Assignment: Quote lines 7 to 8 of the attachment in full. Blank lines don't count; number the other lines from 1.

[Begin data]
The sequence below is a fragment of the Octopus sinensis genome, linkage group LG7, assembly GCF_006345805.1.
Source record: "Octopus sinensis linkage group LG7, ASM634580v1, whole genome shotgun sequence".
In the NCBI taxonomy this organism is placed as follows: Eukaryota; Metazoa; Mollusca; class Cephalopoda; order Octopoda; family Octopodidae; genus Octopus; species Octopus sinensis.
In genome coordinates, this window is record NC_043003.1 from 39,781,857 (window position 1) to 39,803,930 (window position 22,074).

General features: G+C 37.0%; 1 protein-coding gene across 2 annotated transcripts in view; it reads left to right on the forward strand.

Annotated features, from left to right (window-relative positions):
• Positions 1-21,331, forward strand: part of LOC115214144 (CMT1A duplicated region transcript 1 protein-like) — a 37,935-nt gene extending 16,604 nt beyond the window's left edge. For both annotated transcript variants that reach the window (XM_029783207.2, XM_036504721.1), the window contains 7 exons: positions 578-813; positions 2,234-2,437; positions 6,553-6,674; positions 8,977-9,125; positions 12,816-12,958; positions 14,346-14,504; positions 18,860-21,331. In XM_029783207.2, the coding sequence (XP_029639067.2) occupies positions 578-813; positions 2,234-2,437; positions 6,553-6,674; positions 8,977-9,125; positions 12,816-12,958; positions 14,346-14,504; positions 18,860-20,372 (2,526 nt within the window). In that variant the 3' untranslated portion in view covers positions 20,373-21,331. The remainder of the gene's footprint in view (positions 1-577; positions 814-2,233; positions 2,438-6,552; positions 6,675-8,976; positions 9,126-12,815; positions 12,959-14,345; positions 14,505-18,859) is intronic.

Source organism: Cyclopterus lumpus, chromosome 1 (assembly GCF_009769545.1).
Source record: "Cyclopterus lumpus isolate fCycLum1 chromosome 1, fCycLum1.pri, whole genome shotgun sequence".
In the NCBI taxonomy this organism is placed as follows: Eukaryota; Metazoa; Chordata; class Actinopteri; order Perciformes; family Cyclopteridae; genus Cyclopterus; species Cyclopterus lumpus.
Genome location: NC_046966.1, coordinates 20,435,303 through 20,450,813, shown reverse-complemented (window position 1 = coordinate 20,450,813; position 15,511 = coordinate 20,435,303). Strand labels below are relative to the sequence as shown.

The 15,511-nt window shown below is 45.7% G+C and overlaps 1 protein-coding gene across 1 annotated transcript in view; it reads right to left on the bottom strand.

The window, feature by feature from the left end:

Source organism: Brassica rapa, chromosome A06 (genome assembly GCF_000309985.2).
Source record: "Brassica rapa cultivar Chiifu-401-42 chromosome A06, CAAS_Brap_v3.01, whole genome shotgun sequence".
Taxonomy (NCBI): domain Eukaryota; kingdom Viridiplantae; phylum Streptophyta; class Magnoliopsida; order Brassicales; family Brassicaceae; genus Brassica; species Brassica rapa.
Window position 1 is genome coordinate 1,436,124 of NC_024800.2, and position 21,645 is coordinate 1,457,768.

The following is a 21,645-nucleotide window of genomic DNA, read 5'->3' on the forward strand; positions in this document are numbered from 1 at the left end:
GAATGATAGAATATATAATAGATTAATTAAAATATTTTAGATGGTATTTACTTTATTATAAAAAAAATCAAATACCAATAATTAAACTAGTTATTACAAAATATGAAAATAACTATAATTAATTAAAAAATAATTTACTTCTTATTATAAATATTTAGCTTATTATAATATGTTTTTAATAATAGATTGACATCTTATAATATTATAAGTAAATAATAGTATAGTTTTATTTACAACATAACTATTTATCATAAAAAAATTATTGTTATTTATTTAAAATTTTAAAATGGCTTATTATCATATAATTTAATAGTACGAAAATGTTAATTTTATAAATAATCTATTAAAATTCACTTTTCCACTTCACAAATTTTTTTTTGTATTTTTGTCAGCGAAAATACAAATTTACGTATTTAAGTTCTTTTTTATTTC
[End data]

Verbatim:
• Positions 1-21,331, forward strand: part of LOC115214144 (CMT1A duplicated region transcript 1 protein-like) — a 37,935-nt gene extending 16,604 nt beyond the window's left edge. For both annotated transcript variants that reach the window (XM_029783207.2, XM_036504721.1), the window contains 7 exons: positions 578-813; positions 2,234-2,437; positions 6,553-6,674; positions 8,977-9,125; positions 12,816-12,958; positions 14,346-14,504; positions 18,860-21,331. In XM_029783207.2, the coding sequence (XP_029639067.2) occupies positions 578-813; positions 2,234-2,437; positions 6,553-6,674; positions 8,977-9,125; positions 12,816-12,958; positions 14,346-14,504; positions 18,860-20,372 (2,526 nt within the window). In that variant the 3' untranslated portion in view covers positions 20,373-21,331. The remainder of the gene's footprint in view (positions 1-577; positions 814-2,233; positions 2,438-6,552; positions 6,675-8,976; positions 9,126-12,815; positions 12,959-14,345; positions 14,505-18,859) is intronic.

Source organism: Cyclopterus lumpus, chromosome 1 (assembly GCF_009769545.1).